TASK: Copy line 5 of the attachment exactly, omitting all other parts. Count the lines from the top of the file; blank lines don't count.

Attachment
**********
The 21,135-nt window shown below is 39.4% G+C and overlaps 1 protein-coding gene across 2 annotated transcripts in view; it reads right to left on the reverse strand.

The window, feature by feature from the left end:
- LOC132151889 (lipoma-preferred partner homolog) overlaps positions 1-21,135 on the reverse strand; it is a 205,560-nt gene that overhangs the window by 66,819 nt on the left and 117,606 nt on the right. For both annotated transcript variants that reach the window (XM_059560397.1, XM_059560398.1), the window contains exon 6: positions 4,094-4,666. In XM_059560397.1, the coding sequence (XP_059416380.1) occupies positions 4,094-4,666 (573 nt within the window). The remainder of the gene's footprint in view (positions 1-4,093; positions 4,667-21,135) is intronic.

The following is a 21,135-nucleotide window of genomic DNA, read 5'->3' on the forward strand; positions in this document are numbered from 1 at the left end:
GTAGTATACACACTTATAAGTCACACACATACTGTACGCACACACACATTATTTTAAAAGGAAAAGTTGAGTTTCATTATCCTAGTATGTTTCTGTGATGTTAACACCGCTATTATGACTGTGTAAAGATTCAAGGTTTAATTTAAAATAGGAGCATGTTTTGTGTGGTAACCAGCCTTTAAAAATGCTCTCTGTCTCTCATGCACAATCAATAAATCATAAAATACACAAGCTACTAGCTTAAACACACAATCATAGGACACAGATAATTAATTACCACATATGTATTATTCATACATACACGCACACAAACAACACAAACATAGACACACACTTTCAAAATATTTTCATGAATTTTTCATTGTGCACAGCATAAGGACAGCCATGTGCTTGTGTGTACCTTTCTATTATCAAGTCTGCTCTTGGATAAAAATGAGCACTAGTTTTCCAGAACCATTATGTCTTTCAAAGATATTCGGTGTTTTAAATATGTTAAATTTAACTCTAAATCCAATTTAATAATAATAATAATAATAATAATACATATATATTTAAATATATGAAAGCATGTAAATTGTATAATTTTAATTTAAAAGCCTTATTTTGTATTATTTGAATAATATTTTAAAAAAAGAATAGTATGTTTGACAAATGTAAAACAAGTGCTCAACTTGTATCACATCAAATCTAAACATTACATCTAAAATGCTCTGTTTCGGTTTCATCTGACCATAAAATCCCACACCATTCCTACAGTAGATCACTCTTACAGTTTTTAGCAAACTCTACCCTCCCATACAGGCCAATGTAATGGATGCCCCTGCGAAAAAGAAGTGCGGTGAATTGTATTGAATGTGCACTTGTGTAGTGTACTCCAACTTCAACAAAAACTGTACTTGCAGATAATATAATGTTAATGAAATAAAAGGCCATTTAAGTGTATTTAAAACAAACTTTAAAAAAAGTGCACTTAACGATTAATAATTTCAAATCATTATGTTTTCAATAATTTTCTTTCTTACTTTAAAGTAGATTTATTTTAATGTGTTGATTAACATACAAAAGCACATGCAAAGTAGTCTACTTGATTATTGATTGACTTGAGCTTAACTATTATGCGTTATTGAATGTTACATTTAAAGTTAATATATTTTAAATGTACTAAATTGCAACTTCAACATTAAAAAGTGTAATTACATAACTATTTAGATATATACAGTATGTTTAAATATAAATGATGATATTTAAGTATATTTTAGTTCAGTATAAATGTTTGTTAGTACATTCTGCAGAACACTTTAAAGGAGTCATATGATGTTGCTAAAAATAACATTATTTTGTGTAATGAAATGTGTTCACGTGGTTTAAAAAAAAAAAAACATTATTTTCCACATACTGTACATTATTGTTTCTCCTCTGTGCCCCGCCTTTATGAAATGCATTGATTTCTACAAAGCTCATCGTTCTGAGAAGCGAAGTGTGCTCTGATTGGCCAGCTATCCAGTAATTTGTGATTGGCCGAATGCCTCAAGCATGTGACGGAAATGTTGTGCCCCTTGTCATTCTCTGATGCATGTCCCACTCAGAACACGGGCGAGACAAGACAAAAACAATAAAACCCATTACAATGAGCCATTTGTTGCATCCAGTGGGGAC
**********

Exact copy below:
GTAGTATACACACTTATAAGTCACACACATACTGTACGCACACACACATTATTTTAAAAGGAAAAGTTGAGTTTCATTATCCTAGTATGTTTCTGTGATGTTAACACCGCTATTATGACTGTGTAAAGATTCAAGGTTTAATTTAAAATAGGAGCATGTTTTGTGTGGTAACCAGCCTTTAAAAATGCTCTCTGTCTCTCATGCACAATCAATAAATCATAAAATACACAAGCTACTAGCTTAAACACACAATCATAGGACACAGATAATTAATTACCACATATGTATTATTCATACATACACGCACACAAACAACACAAACATAGACACACACTTTCAAAATATTTTCATGAATTTTTCATTGTGCACAGCATAAGGACAGCCATGTGCTTGTGTGTACCTTTCTATTATCAAGTCTGCTCTTGGATAAAAATGAGCACTAGTTTTCCAGAACCATTATGTCTTTCAAAGATATTCGGTGTTTTAAATATGTTAAATTTAACTCTAAATCCAATTTAATAATAATAATAATAATAATAATACATATATATTTAAATATATGAAAGCATGTAAATTGTATAATTTTAATTTAAAAGCCTTATTTTGTATTATTTGAATAATATTTTAAAAAAAGAATAGTATGTTTGACAAATGTAAAACAAGTGCTCAACTTGTATCACATCAAATCTAAACATTACATCTAAAATGCTCTGTTTCGGTTTCATCTGACCATAAAATCCCACACCATTCCTACAGTAGATCACTCTTACAGTTTTTAGCAAACTCTACCCTCCCATACAGGCCAATGTAATGGATGCCCCTGCGAAAAAGAAGTGCGGTGAATTGTATTGAATGTGCACTTGTGTAGTGTACTCCAACTTCAACAAAAACTGTACTTGCAGATAATATAATGTTAATGAAATAAAAGGCCATTTAAGTGTATTTAAAACAAACTTTAAAAAAAGTGCACTTAACGATTAATAATTTCAAATCATTATGTTTTCAATAATTTTCTTTCTTACTTTAAAGTAGATTTATTTTAATGTGTTGATTAACATACAAAAGCACATGCAAAGTAGTCTACTTGATTATTGATTGACTTGAGCTTAACTATTATGCGTTATTGAATGTTACATTTAAAGTTAATATATTTTAAATGTACTAAATTGCAACTTCAACATTAAAAAGTGTAATTACATAACTATTTAGATATATACAGTATGTTTAAATATAAATGATGATATTTAAGTATATTTTAGTTCAGTATAAATGTTTGTTAGTACATTCTGCAGAACACTTTAAAGGAGTCATATGATGTTGCTAAAAATAACATTATTTTGTGTAATGAAATGTGTTCACGTGGTTTAAAAAAAAAAAAACATTATTTTCCACATACTGTACATTATTGTTTCTCCTCTGTGCCCCGCCTTTATGAAATGCATTGATTTCTACAAAGCTCATCGTTCTGAGAAGCGAAGTGTGCTCTGATTGGCCAGCTATCCAGTAATTTGTGATTGGCCGAATGCCTCAAGCATGTGACGGAAATGTTGTGCCCCTTGTCATTCTCTGATGCATGTCCCACTCAGAACACGGGCGAGACAAGACAAAAACAATAAAACCCATTACAATGAGCCATTTGTTGCATCCAGTGGGGAC